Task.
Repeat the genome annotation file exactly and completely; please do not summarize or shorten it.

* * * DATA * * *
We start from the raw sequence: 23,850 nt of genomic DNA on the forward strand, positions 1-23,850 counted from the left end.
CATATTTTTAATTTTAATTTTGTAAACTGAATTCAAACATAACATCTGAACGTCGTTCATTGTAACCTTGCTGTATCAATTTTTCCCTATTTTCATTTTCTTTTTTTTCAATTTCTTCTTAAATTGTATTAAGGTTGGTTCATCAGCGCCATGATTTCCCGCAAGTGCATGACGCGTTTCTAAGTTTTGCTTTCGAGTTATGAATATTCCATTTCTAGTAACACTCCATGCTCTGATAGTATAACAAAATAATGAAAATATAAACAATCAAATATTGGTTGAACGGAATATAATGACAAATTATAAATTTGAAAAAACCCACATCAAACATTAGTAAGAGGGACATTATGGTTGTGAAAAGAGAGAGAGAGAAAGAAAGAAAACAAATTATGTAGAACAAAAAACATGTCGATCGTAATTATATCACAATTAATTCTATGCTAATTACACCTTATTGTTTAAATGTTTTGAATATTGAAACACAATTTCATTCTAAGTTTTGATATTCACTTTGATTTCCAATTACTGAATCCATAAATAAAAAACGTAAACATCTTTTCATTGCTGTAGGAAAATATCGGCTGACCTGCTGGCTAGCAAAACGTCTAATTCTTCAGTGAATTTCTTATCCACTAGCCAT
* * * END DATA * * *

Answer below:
We start from the raw sequence: 23,850 nt of genomic DNA on the forward strand, positions 1-23,850 counted from the left end.
CATATTTTTAATTTTAATTTTGTAAACTGAATTCAAACATAACATCTGAACGTCGTTCATTGTAACCTTGCTGTATCAATTTTTCCCTATTTTCATTTTCTTTTTTTTCAATTTCTTCTTAAATTGTATTAAGGTTGGTTCATCAGCGCCATGATTTCCCGCAAGTGCATGACGCGTTTCTAAGTTTTGCTTTCGAGTTATGAATATTCCATTTCTAGTAACACTCCATGCTCTGATAGTATAACAAAATAATGAAAATATAAACAATCAAATATTGGTTGAACGGAATATAATGACAAATTATAAATTTGAAAAAACCCACATCAAACATTAGTAAGAGGGACATTATGGTTGTGAAAAGAGAGAGAGAGAAAGAAAGAAAACAAATTATGTAGAACAAAAAACATGTCGATCGTAATTATATCACAATTAATTCTATGCTAATTACACCTTATTGTTTAAATGTTTTGAATATTGAAACACAATTTCATTCTAAGTTTTGATATTCACTTTGATTTCCAATTACTGAATCCATAAATAAAAAACGTAAACATCTTTTCATTGCTGTAGGAAAATATCGGCTGACCTGCTGGCTAGCAAAACGTCTAATTCTTCAGTGAATTTCTTATCCACTAGCCAT